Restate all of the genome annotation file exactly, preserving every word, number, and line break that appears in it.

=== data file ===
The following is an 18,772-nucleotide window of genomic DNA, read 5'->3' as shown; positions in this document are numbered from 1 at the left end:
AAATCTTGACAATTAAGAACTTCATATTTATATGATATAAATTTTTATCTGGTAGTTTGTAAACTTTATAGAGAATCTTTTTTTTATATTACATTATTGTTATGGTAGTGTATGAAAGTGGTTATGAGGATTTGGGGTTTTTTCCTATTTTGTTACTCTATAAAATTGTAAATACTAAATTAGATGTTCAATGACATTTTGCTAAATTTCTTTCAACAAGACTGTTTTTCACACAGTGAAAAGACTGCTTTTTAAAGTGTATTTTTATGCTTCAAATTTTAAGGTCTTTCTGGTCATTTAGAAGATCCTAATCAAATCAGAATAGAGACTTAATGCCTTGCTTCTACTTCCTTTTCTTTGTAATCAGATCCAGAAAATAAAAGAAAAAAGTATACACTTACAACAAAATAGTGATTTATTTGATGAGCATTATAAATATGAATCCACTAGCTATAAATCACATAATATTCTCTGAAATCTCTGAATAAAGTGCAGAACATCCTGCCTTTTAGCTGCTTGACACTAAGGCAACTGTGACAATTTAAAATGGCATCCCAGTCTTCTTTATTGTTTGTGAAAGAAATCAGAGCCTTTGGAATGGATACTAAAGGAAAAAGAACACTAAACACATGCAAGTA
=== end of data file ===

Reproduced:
The following is an 18,772-nucleotide window of genomic DNA, read 5'->3' as shown; positions in this document are numbered from 1 at the left end:
AAATCTTGACAATTAAGAACTTCATATTTATATGATATAAATTTTTATCTGGTAGTTTGTAAACTTTATAGAGAATCTTTTTTTTATATTACATTATTGTTATGGTAGTGTATGAAAGTGGTTATGAGGATTTGGGGTTTTTTCCTATTTTGTTACTCTATAAAATTGTAAATACTAAATTAGATGTTCAATGACATTTTGCTAAATTTCTTTCAACAAGACTGTTTTTCACACAGTGAAAAGACTGCTTTTTAAAGTGTATTTTTATGCTTCAAATTTTAAGGTCTTTCTGGTCATTTAGAAGATCCTAATCAAATCAGAATAGAGACTTAATGCCTTGCTTCTACTTCCTTTTCTTTGTAATCAGATCCAGAAAATAAAAGAAAAAAGTATACACTTACAACAAAATAGTGATTTATTTGATGAGCATTATAAATATGAATCCACTAGCTATAAATCACATAATATTCTCTGAAATCTCTGAATAAAGTGCAGAACATCCTGCCTTTTAGCTGCTTGACACTAAGGCAACTGTGACAATTTAAAATGGCATCCCAGTCTTCTTTATTGTTTGTGAAAGAAATCAGAGCCTTTGGAATGGATACTAAAGGAAAAAGAACACTAAACACATGCAAGTA